The Department of Health and Human Services has neglected for more than five months the advice of its own task force to warn women exposed to the drug DES of recently revealed cancer risks, a consumer group charged yesterday.
A task force's report was submitted to HHS Secretary Margaret M. Heckler on Feb. 8 but was neither released nor acted on, according to Dr. Sidney M. Wolfe, director of the Public Citizen Health Research Group. Wolfe made a copy of the report public yesterday.
"I don't have any idea why Secretary Heckler has withheld from the public, from mothers, daughters and physicians, the recommendations which were made by her own scientists," Wolfe said.
HHS offered no comment yesterday when called for a response.
Last January a panel of scientists, after reviewing new evidence, urged the department to take "early actions" to alert the women and their doctors. These included writing articles for bulletins published by the Food and Drug Administration and the Centers for Disease Control in Atlanta and revising pamphlets on DES to reflect the findings.
The task force's recommendations were based on research showing an increased risk of breast cancer in women who took the drug while pregnant, and of precancerous changes of the cervices in their daughters.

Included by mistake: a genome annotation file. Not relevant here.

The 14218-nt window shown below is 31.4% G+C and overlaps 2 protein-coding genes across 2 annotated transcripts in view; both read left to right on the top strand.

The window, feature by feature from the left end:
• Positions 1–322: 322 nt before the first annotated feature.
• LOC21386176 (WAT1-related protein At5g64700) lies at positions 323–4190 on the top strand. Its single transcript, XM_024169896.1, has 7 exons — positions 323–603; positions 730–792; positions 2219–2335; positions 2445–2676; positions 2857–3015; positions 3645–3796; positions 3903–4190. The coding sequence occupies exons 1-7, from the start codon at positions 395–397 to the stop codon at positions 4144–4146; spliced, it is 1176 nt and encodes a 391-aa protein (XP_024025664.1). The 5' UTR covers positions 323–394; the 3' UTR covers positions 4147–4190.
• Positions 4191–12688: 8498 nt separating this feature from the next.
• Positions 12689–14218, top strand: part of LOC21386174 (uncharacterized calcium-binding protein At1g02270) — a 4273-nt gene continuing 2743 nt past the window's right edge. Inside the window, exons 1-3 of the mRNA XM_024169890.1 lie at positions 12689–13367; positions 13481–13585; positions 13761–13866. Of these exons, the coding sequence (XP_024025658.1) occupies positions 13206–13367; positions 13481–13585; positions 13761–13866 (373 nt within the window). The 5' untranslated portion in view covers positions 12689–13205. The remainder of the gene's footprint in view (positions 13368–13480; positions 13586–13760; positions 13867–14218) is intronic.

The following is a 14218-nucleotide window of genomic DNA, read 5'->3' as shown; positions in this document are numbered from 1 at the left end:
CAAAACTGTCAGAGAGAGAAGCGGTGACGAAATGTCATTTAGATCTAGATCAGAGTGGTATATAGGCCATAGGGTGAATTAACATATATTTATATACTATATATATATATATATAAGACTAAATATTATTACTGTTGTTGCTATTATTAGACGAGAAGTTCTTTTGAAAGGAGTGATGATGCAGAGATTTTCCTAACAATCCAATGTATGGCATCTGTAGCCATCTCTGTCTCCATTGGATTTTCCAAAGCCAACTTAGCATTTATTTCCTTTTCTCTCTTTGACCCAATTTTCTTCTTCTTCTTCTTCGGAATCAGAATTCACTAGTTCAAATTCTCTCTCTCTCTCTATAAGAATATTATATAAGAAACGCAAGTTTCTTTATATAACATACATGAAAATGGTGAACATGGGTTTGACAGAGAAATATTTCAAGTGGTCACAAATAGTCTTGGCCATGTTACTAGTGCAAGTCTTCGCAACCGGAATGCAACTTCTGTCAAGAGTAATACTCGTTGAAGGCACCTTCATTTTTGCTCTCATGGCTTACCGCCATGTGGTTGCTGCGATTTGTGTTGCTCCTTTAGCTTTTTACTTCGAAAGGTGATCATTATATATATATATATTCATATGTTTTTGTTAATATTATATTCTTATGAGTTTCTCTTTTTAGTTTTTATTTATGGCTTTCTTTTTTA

From the 1940s until the 1970s, DES, or diethylstilbestrol, was widely prescribed for preventing miscarriages. It is estimated that 6 million Americans -- women and their unborn daughters and sons -- were exposed to the medication.
Since 1971, the drug has been implicated in more than 300 cases of a rare vaginal cancer affecting women whose mothers took it. It has also been linked to pregnancy complications in "DES daughters" and to reproductive-tract abnormalities in "DES sons."
Heckler convened the task force in response to reports last year indicating that breast cancer and cervical cancer might also be increased.
One study that followed more than 3,000 women who had taken DES while pregnant found that their risk of breast malignancies was about 50 percent greater than that of unexposed women.
Another study looked at more than 700 women exposed to the drug as fetuses, and found that they had twice the normal incidence of cell changes that sometimes progress to cervical cancer.
HHS' task force said that women who took DES should examine their breasts monthly and undergo mammograms according to a doctor's schedule. It advised women exposed before birth to have a pelvic examination and Pap smear (a test for cervical cancer) at least yearly.